Evidence that the DWP is a failing department was reinforced by figures published by the DWP itself which show that fewer than 1 in 25 claims are decided on-time for child disability living allowance (DLA), and only half for personal independence payment (PIP).  This represents a big fall in on-time processing over the last seven years.

Labour MP Anna Eagle asked the government what percentage of new claims for PIP are processed within DWP target times.

In a response for the government, Paul Maynard provided a table for a range of benefits.

This showed that in 2016-17 96.8% of child DLA claims were processed within the target time of 40 working days.  By 2023-24, this had fallen to just 3.5%.  The DWP claim that they are working through a backlog of deferred DLA renewal claims and that there has also been a high volume of new claims.  They say they have increased the number of staff working on child DLA.

For PIP, the percentage has fallen from 85.1% processed within the timescale of 75 working days in 2016-17 down to 51.7% in 2023-24.  The DWP’s excuse is that claim numbers have increased, in spite of the devolution of Scottish claims.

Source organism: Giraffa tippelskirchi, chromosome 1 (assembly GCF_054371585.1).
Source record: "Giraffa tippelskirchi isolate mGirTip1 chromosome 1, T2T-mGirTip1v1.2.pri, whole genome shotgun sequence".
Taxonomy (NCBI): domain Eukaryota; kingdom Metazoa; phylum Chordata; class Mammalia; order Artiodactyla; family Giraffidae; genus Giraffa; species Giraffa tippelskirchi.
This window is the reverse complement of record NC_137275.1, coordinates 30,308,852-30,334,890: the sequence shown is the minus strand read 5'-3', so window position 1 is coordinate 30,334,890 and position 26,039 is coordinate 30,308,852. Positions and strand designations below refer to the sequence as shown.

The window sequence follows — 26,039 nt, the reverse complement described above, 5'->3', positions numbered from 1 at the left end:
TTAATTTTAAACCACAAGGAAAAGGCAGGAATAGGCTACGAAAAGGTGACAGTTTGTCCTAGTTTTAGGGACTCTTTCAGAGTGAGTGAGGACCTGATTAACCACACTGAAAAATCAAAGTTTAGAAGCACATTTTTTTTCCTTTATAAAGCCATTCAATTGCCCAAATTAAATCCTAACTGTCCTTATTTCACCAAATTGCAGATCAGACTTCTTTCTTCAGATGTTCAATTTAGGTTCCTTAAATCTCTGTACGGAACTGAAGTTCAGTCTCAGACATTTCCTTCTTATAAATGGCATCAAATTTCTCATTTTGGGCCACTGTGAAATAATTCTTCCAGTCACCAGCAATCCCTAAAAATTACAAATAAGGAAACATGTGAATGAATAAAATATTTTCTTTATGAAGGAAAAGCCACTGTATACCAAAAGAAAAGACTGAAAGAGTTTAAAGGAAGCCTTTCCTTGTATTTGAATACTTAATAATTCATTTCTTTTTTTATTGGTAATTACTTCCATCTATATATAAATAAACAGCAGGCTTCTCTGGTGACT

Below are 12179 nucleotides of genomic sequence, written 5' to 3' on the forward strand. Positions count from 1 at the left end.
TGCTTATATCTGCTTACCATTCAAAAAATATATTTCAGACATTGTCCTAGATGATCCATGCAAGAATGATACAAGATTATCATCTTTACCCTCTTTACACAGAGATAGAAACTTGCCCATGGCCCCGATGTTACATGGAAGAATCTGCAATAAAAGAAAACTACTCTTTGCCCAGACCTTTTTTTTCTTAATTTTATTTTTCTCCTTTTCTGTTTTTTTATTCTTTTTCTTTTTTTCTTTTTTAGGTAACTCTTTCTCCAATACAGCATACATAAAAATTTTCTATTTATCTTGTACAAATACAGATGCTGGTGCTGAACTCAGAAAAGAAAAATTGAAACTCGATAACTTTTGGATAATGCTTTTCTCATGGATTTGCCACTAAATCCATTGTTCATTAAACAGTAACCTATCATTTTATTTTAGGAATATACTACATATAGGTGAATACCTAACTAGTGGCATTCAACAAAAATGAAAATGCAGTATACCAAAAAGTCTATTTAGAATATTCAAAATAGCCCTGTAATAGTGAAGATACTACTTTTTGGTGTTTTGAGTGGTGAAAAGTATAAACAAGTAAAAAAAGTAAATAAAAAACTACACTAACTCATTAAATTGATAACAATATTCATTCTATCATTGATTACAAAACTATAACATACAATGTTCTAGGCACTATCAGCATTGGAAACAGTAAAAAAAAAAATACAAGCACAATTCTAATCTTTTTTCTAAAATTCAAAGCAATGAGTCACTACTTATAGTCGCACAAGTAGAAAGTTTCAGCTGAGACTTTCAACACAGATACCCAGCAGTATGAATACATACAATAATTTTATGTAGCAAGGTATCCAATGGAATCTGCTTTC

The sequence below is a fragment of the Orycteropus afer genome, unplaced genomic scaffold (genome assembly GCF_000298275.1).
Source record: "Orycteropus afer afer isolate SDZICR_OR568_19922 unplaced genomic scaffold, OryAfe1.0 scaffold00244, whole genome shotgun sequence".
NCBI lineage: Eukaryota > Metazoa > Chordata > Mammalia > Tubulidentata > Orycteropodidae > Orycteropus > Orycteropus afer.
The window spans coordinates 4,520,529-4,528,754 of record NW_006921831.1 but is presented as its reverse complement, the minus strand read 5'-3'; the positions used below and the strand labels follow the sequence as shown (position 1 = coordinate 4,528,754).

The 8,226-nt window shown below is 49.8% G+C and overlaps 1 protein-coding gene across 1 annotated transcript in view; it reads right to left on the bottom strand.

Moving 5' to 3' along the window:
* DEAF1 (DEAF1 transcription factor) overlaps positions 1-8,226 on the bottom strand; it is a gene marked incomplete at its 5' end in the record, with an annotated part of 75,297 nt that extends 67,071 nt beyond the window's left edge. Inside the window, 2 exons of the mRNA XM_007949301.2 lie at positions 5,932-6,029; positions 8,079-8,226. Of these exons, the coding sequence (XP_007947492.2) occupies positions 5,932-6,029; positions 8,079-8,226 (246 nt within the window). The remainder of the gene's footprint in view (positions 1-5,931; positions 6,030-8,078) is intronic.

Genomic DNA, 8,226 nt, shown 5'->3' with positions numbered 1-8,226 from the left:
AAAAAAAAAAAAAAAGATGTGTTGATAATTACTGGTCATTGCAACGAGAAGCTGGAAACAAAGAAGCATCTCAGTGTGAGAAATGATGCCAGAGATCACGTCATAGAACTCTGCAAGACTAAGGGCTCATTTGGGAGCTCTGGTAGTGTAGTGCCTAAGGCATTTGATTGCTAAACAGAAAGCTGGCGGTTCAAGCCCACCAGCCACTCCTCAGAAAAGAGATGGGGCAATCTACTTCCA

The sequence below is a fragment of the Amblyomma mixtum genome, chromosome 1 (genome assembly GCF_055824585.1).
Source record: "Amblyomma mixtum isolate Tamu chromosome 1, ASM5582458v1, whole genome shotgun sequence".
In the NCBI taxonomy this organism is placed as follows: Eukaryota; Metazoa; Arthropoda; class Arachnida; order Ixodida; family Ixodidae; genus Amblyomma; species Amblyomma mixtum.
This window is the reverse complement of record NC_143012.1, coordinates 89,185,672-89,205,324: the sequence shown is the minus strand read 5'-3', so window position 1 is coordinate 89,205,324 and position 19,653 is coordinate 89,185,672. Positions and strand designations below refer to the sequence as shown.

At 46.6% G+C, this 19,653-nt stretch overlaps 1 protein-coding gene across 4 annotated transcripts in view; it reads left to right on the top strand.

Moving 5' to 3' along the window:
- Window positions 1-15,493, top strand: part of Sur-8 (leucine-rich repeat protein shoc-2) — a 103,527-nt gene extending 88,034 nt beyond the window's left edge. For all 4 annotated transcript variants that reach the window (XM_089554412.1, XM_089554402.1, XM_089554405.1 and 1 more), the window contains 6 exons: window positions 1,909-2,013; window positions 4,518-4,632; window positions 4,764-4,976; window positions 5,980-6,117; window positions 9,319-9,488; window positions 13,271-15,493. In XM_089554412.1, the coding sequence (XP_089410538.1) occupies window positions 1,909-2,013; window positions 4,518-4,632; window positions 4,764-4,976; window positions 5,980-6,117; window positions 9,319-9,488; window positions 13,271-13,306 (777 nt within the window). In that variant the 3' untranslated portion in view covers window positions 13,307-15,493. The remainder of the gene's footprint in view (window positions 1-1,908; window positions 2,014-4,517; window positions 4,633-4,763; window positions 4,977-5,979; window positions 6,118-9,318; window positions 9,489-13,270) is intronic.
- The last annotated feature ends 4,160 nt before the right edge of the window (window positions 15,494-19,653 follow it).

The story is a similar one for employment and support allowance (ESA), with claims processed within the target 10 days falling from 88.6% in 2016-17 down to 58.7% in 2023-24.  The DWP’s excuse for this benefit is that the claims process has changed.

It is clear, however, that where sufficient resources are put in, claims can be processed within planned timescales. This is demonstrated in the huge difference between benefits paid to pensioners and other benefits.

In 2016-17 87.9% of state pension claims were processed within the target of 20 working days, this figure increased to 96.2% in 2023-24.

The story was the same for pension credit, where the percentage meeting the target of 50 working days increased from 71% to 77%.

The full table of benefits processing timescales is available here


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    Jannette · 2 months ago
    It's a joke, I've been waiting 8 months for a decision on pension credit,
    And 11 months for a tribunal hearing for attendance allowance 

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